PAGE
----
“Away” for Gator was first Los Angeles, where he went at 18 to pursue his interest in acting and film. He appeared in “a terrible post-apocalyptic film, Downstream, I had about eight or nine lines,” and in a horror movie short, Hollow Halls. “The coolest thing was they made a cast of my chest because my character gets his chest ripped open in the end.”
He got his first guitar at 19, and after discovering Hank Williams through The Last Picture Show – many of his musical influences were uncovered through movies – Gator used him as a teacher: “Simple chords, simple melodies. That’s how I got the basic tools needed to write. Then when I got into Springsteen and Steve Earle, that was it for me. I love those guys so much.” (On Pinkville he covered Springsteen’s “57 Channels” and also sounded right at home ripping through Tom Waits’ “Goin’ Out West.”)
Gator eventually gave up acting to focus on music, and after 10 years in L.A., he moved to the music hotbed of Austin. In the last year, however, he has been putting those acting chops to use on social media. Befitting someone who feels he has “more in common with John Waters and David Lynch than Waylon Jennings,” he has been churning out funny videos across various platforms, creating an online presence unlike any in Americana. In one set, for example, he’s a member of a fictional country band, Amarillo Kisses. In another, he’s “Carl Henskins,” a bespectacled nerd who “kidnaps” Rod Gator. After announcing that he was donating the proceeds of his Katrina-related single, “August 29,” to Hurricane Ida relief efforts back home, he created “Dale Henskins,” redneck brother of Carl, an “angry white insecure male” who claims “Rod Gator is part of the Hollywood elite” and “doesn’t care about the people of Louisiana.”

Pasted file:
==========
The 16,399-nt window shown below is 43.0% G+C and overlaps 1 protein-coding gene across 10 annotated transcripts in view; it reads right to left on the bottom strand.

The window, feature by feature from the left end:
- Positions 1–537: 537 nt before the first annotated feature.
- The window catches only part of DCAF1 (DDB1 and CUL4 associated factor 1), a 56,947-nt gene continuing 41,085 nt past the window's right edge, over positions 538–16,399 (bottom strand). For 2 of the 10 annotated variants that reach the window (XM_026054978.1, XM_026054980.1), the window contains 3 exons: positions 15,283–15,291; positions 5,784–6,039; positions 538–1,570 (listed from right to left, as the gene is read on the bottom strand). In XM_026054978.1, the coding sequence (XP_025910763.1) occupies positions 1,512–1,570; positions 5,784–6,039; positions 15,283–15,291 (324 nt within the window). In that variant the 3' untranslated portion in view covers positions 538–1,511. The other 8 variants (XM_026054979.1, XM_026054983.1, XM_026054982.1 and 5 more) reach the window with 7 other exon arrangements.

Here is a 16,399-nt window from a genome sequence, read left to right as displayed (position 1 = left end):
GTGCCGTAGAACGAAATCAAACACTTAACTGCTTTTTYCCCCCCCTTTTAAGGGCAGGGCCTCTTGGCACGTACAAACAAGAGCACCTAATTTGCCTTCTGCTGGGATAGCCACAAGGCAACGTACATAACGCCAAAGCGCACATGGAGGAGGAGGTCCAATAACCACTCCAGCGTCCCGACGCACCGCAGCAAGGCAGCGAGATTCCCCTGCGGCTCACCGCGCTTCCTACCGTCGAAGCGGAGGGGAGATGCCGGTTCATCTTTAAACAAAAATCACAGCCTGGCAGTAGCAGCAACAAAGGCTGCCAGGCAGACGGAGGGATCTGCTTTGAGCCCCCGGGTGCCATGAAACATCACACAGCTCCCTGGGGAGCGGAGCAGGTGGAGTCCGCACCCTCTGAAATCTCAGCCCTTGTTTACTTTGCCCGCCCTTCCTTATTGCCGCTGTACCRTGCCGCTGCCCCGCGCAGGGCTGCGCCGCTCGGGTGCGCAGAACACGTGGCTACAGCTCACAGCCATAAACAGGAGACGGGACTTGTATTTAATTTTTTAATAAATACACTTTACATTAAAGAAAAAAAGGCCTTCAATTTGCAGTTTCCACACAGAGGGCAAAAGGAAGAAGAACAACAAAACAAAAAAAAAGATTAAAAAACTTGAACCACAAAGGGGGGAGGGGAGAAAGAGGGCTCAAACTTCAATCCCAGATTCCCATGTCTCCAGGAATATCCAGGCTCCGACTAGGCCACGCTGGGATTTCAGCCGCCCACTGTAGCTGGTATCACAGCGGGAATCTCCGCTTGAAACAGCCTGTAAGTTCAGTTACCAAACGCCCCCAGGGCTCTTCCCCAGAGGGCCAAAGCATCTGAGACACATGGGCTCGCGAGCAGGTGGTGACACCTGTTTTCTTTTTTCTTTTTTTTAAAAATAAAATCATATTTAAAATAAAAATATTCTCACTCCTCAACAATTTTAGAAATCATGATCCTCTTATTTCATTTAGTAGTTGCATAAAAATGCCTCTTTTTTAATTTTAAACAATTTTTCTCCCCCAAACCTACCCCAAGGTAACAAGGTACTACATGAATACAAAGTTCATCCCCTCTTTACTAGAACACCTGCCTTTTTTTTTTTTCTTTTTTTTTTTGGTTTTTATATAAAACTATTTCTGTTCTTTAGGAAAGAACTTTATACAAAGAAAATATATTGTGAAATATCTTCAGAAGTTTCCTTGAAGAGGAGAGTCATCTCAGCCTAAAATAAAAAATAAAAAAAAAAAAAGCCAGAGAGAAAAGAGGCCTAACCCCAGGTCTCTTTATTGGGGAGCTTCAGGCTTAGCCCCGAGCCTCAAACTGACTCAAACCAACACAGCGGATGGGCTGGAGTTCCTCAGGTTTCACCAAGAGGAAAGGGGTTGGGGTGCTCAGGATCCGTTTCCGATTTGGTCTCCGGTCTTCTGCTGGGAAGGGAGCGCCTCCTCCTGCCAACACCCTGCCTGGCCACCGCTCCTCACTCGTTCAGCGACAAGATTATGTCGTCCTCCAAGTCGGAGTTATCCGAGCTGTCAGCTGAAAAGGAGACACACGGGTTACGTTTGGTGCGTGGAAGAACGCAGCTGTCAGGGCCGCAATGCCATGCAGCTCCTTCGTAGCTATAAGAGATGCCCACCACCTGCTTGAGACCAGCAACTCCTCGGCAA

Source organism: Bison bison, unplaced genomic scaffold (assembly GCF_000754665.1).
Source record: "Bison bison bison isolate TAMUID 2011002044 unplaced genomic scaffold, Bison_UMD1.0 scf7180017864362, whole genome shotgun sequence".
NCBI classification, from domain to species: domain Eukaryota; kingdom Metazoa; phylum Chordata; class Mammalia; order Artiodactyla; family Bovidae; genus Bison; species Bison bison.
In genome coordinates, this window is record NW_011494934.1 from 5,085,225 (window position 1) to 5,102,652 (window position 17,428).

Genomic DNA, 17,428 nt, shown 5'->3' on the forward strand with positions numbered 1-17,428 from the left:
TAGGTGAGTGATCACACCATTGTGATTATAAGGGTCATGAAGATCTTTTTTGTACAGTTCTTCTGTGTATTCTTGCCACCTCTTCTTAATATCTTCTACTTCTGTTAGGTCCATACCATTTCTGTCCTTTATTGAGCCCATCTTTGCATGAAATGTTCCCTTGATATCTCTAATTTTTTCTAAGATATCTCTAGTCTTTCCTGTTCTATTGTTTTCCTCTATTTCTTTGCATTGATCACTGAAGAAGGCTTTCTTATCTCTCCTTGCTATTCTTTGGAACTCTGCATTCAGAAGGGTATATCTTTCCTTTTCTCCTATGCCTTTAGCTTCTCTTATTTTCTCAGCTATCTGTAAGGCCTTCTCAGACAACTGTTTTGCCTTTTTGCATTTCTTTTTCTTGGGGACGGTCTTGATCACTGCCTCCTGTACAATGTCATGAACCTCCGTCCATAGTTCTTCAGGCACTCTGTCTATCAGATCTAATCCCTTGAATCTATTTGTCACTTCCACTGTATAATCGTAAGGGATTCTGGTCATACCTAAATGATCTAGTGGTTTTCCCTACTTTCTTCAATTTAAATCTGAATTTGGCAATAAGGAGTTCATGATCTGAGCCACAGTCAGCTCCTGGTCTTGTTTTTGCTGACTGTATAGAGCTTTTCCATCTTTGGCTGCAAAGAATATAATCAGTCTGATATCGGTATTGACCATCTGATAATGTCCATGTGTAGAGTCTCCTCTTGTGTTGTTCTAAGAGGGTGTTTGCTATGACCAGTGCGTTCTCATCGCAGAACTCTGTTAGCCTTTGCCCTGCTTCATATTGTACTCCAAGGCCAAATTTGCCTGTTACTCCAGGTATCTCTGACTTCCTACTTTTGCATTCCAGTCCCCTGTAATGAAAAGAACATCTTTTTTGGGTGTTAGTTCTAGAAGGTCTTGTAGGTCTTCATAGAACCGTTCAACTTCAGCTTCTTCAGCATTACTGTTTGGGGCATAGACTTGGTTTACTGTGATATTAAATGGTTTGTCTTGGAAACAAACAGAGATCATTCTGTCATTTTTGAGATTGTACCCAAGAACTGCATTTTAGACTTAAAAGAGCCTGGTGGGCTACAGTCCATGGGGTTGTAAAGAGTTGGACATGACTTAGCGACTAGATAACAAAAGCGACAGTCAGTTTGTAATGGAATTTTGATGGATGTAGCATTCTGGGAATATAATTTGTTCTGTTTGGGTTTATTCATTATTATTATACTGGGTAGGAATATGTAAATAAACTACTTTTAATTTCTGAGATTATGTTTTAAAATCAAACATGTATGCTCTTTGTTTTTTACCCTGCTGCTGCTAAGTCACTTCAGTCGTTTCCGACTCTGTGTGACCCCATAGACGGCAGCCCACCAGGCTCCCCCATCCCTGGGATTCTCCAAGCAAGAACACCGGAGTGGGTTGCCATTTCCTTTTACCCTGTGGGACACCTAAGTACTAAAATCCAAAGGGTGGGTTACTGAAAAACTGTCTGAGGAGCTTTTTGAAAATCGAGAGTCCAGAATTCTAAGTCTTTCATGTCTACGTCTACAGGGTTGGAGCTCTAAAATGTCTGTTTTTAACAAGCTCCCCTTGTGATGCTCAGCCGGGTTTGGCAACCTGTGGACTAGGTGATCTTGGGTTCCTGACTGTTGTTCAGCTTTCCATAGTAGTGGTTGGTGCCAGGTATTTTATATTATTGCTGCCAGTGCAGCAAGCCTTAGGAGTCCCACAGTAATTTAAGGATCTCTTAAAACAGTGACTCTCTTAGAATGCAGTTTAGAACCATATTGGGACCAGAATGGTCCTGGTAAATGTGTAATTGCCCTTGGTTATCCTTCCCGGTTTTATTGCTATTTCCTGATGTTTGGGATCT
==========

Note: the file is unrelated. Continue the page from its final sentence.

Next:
🇺🇸HARDCORE TRUTH🇺🇸 pic.twitter.com/8V54gyT6Bw
— Rod Gator (@rodgatormusic) September 5, 2021
“My team constantly tried to get me to be on TikTok,” he says. “I just kept saying no way, I’m too old for that. Then when I started messing with it, ‘Oh, OK, I can do interesting stuff with that.’ It re-awoke the part of me I hadn’t been in touch with in many years.”
The costumes for his videos aren’t hard to procure: They mostly come from his closet: “‘Oh yeah, I forgot 10 years ago I bought peach bellbottoms in a Hollywood vintage shop, I’m gonna bring them out.’”
Gator says he’s not concerned that his wacky social media presence will lead people to not take him seriously as a musician. As with the no-holds-barred nature of his songwriting on For Louisiana, he’s more interested in being himself than worrying about what others think.
None of this would likely be happening, however, if Gator hadn’t taken a life-altering step after what he described as “the missing weekend of 2016” in Los Angeles, when his car and guitar were stolen and he came to in the passenger seat of someone’s van, not knowing how he got there. That was the impetus for him to quit drinking.
“I had to give that up,” he says. “I suffer from bipolar disorder. I was self-medicating for years and years. Better late than never, I figured all that out.”
Gator says he’s speaking about his bipolar disorder publicly for the first time, but in retrospect he was dropping hints on Pinkville with the songs “Rehabilitation” and “Manic Depression.”
“Now that I’ve gotten medicated, I’m actually able to focus on one thing at a time,” he says. “I feel like my creativity is higher than ever.”
And so it goes for someone who, as he puts it, “started the pandemic as a serious singer-songwriter and came out as Roger Corman.”